Former White House National Security Advisor Michael Flynn leaves the Prettyman Federal Courthouse following a sentencing hearing in U.S. District Court December 18, 2018 in Washington, DC.
Chip Somodevilla | Getty Images
A federal appeals court on Thursday ordered the judge handling the criminal case of President Donald Trump’s former national security advisor, Michael Flynn, to respond to a request by Flynn’s lawyers to dismiss the case.
The order came two days after Flynn’s lawyers asked the U.S. Circuit Court of Appeals for the District of Columbia to drop the case and assign any future court proceedings to another judge.
The Department of Justice two weeks earlier made the surprise move to abandon its own prosecution of Flynn, who had pleaded guilty to lying to the FBI about his conversations with then-Russian Ambassador Sergey Kislyak in the weeks before Trump’s inauguration.
But U.S. District Court Judge Emmet Sullivan did not immediately grant the DOJ’s motion to dismiss its case. Instead, he appointed a former federal judge to argue against the request, and submitted a schedule to allow third parties to submit arguments in the case.
Flynn’s lawyers had argued to the appeals court that Sullivan’s moves “reveal his plan to continue the case indefinitely, rubbing salt in General Flynn’s open wound from the Government’s misconduct and threatening him with criminal contempt.”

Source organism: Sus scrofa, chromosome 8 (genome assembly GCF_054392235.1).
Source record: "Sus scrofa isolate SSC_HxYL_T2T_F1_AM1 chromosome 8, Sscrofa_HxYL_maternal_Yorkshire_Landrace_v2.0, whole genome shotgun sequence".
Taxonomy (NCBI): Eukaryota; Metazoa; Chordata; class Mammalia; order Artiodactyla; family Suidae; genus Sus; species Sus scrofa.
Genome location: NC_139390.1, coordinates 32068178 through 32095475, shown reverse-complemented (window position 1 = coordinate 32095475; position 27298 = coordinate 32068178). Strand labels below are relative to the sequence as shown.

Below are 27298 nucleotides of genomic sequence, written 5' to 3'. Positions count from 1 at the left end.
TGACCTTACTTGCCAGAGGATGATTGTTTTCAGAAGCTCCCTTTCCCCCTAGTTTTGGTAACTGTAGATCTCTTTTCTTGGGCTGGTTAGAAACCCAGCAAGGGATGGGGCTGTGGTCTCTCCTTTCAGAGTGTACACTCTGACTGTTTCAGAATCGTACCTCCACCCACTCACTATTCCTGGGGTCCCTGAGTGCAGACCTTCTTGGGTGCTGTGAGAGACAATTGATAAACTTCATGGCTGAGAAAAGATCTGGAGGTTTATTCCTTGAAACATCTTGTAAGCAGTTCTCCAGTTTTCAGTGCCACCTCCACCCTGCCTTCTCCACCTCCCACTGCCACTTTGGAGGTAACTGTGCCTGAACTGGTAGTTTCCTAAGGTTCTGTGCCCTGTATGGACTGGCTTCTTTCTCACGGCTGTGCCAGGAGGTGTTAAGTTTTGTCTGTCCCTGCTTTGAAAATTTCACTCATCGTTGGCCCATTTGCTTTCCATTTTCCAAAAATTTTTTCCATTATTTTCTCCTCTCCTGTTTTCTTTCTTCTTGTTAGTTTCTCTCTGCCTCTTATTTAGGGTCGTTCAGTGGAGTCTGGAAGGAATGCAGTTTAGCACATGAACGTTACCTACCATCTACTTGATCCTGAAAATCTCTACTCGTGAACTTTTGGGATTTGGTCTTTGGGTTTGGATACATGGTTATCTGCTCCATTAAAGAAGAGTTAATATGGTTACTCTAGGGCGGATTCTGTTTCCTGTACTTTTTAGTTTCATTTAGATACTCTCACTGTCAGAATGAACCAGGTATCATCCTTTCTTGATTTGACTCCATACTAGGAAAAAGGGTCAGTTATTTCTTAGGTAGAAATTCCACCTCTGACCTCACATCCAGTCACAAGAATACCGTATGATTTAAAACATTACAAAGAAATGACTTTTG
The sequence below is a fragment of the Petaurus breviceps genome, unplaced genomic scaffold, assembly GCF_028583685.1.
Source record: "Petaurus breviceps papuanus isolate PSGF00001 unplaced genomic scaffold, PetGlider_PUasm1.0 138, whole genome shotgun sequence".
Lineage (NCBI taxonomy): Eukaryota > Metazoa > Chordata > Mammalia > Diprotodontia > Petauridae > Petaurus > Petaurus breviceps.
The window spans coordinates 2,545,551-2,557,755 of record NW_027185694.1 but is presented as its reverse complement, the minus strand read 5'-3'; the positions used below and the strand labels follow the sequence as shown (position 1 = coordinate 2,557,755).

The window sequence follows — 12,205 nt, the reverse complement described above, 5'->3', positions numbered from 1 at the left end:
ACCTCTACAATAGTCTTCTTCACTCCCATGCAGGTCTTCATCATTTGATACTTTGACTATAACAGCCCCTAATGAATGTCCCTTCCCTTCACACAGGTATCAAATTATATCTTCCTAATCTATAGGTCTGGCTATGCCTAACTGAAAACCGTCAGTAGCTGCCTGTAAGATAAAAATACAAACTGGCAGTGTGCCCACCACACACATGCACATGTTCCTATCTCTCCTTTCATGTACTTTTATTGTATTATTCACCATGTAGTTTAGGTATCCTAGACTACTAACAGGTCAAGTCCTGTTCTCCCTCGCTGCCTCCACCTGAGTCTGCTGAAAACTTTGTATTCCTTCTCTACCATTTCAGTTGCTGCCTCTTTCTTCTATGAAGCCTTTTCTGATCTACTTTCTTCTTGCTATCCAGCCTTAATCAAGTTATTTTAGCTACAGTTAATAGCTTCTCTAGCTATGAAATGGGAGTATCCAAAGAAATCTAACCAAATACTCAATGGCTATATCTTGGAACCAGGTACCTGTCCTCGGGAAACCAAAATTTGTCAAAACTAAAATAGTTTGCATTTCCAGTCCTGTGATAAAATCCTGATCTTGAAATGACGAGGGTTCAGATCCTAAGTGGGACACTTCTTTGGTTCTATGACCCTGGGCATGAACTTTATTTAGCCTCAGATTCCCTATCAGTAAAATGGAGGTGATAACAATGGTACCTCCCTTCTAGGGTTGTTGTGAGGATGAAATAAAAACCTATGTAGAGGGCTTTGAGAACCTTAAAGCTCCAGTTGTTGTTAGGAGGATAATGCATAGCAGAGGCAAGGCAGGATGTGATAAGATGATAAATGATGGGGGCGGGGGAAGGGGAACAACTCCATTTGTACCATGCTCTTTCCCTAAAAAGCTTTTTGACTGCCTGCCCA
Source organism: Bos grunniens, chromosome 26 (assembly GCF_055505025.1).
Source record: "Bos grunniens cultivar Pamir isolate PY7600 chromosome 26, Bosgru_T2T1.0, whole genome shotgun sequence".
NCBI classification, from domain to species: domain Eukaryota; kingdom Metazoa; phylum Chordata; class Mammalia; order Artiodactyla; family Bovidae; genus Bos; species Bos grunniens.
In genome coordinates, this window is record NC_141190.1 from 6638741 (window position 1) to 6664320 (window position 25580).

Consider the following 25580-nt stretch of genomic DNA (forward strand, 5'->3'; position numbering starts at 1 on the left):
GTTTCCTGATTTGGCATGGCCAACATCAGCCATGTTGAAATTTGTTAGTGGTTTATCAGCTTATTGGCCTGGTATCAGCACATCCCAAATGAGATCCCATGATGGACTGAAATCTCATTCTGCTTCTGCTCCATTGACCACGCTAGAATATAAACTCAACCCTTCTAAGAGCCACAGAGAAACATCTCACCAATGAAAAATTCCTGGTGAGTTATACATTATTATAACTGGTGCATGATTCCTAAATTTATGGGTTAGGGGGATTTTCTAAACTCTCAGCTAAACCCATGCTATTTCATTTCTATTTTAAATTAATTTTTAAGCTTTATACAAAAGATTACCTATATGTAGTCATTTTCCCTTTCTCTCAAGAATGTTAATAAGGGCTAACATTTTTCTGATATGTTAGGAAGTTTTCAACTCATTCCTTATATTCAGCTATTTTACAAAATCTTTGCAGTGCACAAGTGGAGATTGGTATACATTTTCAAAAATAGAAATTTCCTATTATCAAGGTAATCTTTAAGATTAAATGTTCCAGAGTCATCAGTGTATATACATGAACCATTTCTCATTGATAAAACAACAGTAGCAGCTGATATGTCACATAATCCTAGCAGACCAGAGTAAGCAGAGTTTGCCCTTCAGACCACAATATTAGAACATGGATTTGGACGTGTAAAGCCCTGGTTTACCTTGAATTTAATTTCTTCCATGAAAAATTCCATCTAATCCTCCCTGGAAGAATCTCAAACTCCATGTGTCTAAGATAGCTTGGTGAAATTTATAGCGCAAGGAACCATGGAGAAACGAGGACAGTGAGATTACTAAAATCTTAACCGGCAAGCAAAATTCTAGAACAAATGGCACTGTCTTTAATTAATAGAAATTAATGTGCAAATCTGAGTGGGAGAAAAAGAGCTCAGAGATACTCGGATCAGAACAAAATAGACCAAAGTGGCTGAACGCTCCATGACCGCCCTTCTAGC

Sullivan has 10 days to respond to the appeals court’s order. Sidney Powell, an attorney for Flynn, did not immediately respond to CNBC’s request for comment on the order.
Flynn had appeared in Sullivan’s courtroom in December 2018 to be sentenced, but the retired lieutenant general opted to delay the proceeding after Sullivan warned Flynn may face jail time if he was sentenced before completing his cooperation with then-special counsel Robert Mueller’s investigators.
Months later, Flynn dismissed his legal team and hired Powell, a vocal Mueller critic, who soon began efforts to undo the criminal case. Powell accused prosecutors of withholding exculpatory information from Flynn, a claim that the Justice Department for months repeatedly denied.
The Justice Department’s request this month to dismiss the charge against Flynn was signed by Timothy Shea, interim U.S. attorney for D.C. at the time, and not by any of the prosecutors who had handled Flynn’s case up to that point.
The dismissal request has been highly controversial. Former prosecutors say it smacked of favoritism toward an ally of Trump, and some have specifically accused Attorney General William Barr of manipulating the justice system to help the president. Trump has frequently criticized the case against Flynn.